Rabbi Levin's Blog

Car For Sale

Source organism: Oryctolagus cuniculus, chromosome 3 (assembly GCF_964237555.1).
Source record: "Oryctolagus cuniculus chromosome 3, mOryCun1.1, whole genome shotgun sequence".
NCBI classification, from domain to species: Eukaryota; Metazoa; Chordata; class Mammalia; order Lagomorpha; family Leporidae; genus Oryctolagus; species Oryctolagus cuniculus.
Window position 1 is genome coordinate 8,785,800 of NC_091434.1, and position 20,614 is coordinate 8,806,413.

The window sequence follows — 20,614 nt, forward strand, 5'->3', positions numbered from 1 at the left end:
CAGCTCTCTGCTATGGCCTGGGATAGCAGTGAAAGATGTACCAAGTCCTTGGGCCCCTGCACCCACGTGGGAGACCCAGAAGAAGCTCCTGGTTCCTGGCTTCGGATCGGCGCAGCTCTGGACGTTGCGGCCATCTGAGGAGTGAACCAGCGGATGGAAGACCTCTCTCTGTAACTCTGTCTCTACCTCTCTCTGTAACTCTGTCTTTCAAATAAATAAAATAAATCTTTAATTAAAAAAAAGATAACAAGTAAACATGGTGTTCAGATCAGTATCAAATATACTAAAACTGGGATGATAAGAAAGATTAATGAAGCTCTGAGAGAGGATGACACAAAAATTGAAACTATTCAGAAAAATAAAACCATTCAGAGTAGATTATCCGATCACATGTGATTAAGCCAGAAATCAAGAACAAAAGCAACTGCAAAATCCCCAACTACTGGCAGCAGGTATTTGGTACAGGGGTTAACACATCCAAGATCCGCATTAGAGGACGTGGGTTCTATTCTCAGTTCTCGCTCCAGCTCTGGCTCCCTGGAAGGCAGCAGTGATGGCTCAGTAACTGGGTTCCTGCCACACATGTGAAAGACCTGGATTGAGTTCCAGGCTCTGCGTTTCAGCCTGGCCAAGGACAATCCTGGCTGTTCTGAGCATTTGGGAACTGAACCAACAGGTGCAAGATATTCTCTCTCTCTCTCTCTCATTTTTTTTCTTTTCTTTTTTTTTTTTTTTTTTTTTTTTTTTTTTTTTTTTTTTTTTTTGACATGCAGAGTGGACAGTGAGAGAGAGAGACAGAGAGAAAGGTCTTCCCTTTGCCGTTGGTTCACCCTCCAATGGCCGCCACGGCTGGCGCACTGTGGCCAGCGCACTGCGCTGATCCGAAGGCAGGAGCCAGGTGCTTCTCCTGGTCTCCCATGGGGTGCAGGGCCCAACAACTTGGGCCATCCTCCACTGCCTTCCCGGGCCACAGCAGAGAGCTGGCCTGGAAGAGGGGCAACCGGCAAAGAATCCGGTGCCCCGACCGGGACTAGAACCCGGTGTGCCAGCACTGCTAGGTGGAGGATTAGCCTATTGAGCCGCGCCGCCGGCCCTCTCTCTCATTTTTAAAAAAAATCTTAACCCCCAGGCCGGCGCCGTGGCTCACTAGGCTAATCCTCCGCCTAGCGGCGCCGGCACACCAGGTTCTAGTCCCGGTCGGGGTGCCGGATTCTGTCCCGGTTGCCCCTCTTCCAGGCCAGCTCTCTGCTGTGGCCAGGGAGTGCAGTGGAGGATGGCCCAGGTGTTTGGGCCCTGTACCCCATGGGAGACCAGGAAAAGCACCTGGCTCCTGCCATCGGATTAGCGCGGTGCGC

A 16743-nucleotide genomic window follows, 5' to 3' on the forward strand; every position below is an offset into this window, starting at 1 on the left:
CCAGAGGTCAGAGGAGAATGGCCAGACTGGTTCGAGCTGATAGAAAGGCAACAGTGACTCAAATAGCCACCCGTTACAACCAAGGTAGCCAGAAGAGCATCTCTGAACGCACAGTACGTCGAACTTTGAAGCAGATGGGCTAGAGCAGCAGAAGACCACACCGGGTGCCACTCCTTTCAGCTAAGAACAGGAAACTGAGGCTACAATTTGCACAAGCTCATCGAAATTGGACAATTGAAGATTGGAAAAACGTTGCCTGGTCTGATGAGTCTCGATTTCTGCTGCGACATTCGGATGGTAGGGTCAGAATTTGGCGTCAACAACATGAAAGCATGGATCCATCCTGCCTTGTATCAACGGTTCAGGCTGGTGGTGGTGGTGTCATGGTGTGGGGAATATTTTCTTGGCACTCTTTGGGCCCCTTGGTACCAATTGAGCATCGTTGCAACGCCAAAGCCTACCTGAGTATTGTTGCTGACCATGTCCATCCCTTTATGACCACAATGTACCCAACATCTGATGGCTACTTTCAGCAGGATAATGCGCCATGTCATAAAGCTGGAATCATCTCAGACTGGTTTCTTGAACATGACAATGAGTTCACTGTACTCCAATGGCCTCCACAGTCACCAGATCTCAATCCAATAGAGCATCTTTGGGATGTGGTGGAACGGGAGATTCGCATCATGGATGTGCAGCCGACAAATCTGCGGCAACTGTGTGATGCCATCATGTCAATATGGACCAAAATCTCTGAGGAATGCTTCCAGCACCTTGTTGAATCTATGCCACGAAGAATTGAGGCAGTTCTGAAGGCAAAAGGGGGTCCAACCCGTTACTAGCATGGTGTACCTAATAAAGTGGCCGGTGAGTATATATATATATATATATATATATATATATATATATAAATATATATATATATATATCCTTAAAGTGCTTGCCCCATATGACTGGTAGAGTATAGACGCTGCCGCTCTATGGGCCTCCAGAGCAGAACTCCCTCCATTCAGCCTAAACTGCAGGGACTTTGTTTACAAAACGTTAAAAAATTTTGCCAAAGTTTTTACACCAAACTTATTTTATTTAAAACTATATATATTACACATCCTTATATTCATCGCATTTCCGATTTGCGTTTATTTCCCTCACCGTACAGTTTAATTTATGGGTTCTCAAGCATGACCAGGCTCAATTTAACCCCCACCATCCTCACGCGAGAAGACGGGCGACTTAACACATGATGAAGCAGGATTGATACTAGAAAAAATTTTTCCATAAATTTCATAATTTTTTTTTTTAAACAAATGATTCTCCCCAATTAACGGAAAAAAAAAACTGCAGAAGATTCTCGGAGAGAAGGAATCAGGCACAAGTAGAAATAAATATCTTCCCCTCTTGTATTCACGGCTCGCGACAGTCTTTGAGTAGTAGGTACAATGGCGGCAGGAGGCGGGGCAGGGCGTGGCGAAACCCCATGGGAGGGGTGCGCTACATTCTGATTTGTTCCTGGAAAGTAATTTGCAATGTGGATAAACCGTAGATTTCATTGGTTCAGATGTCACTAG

Sometimes it seems as if people try to connect things that have no connection, just because they are there. Our Sages teach that the Sukkah is connected to the blowing of the Shofar in many ways. An example: On Rosh Hashana we blow 100 sounds on the Shofar. Sixty Tekiyot (the straight sound), 20 Shevarim and 20 Teruot. This fits the numerical values of the letters of the Hebrew word for the covering of the Sukkah – Sechach - samech, chaf, chaf, is 100. Samech 60, chaf 20, chaf 20. So it all fits nicely together. Or does it? Reminds me of a person who calls the newspaper to put in a free event announcement. The clerk tells him he has 90 words, so he dictates a message. The clerk says: that is 87 words, you have three more. The guy says: ok, add “car for sale.” But there are, in fact, many real connections, and I want to share one that I read recently. On Rosh Hashana we were all inspired by the powerful experience of hearing the Shofar, and this inspiration continued on Yom Kippur. The question is, how do we bring that inspiration with us into the rest of the year? They tell the story of Yitzchak the thief, who surprised the rabbi with a visit on the morning after Yom Kippur, carrying a large sack. Yitzchak tells the rabbi that he was so moved by his words on Yom Kippur that he has decided to do Teshuva. In the sack were items he had stolen from several community members, each one labeled with the name of the victim. He asked the Rabbi if he would be kind enough to facilitate his Teshuva and return the items to their owners, since he was embarrassed. The rabbi enthusiastically embraced the idea and spent a few hours happily returning the items. When the rabbi returned to his office, he saw that the place had been ransacked, and all the money that people had donated for the poor over the holidays had been stolen, along with the rabbi’s gold watch. The rabbi goes running to Yitzchak and asked him: What did you do? What kind of Teshuva is that? Yitzchak answered: Rabbi, Teshuva is Teshuva and inspiration is inspiration, but business is business. The Sukkah is the answer to keeping the inspiration alive and growing. Instead of just “feeling” the inspiration in our hearts, after the high holidays we do something practical and physical. We build a building. We are physical beings and are impressed and motivated by physical acts. So immediately after Yom Kippur we get busy and create a physical structure that is chick full of Mitzvot. There are halachic guidelines of how the walls should be built and what kind of covering it should have. What dimensions are acceptable and even what may and may not be brought into the Sukkah. Then we spend a week (eight days outside Israel) in the Sukkah, making blessings, eating and drinking, studying and celebrating the holiday. We say blessings over the Lulav and Etrog, myrtle and willow, contemplating the various meanings and the spiritual significance of these Mitzvot. We do it with great joy, and in many communities,dance through the night. All of this joyous activity cements the feelings we experienced as we were listening to the Shofar and helps us have an inspired year. And of course the culmination of the holiday, the truly joyous and uplifting holiday of Simchat Torah, helps carry all this holy joy over throughout the year. May we celebrate this year in the rebuilt holy city of Jerusalem with Moschiach.


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